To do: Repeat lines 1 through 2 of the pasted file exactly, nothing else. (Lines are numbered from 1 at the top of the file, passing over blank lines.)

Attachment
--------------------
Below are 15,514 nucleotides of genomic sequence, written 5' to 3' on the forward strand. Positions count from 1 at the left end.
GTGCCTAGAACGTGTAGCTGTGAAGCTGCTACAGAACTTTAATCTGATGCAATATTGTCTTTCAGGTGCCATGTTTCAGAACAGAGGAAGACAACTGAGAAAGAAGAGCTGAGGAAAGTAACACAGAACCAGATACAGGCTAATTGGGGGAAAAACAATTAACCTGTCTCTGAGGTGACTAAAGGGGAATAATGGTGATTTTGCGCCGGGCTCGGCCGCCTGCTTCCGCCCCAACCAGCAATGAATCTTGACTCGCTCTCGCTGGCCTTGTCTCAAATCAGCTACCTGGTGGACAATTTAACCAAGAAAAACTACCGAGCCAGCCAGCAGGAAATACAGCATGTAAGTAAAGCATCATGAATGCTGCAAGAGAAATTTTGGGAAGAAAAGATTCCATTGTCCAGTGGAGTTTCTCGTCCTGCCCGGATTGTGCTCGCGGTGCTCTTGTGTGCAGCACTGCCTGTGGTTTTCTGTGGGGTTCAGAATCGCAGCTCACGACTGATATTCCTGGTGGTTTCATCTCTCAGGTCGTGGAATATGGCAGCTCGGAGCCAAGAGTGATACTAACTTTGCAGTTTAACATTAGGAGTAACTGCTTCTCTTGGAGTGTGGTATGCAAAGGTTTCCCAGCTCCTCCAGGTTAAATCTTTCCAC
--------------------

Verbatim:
Below are 15,514 nucleotides of genomic sequence, written 5' to 3' on the forward strand. Positions count from 1 at the left end.
GTGCCTAGAACGTGTAGCTGTGAAGCTGCTACAGAACTTTAATCTGATGCAATATTGTCTTTCAGGTGCCATGTTTCAGAACAGAGGAAGACAACTGAGAAAGAAGAGCTGAGGAAAGTAACACAGAACCAGATACAGGCTAATTGGGGGAAAAACAATTAACCTGTCTCTGAGGTGACTAAAGGGGAATAATGGTGATTTTGCGCCGGGCTCGGCCGCCTGCTTCCGCCCCAACCAGCAATGAATCTTGACTCGCTCTCGCTGGCCTTGTCTCAAATCAGCTACCTGGTGGACAATTTAACCAAGAAAAACTACCGAGCCAGCCAGCAGGAAATACAGCATGTAAGTAAAGCATCATGAATGCTGCAAGAGAAATTTTGGGAAGAAAAGATTCCATTGTCCAGTGGAGTTTCTCGTCCTGCCCGGATTGTGCTCGCGGTGCTCTTGTGTGCAGCACTGCCTGTGGTTTTCTGTGGGGTTCAGAATCGCAGCTCACGACTGATATTCCTGGTGGTTTCATCTCTCAGGTCGTGGAATATGGCAGCTCGGAGCCAAGAGTGATACTAACTTTGCAGTTTAACATTAGGAGTAACTGCTTCTCTTGGAGTGTGGTATGCAAAGGTTTCCCAGCTCCTCCAGGTTAAATCTTTCCAC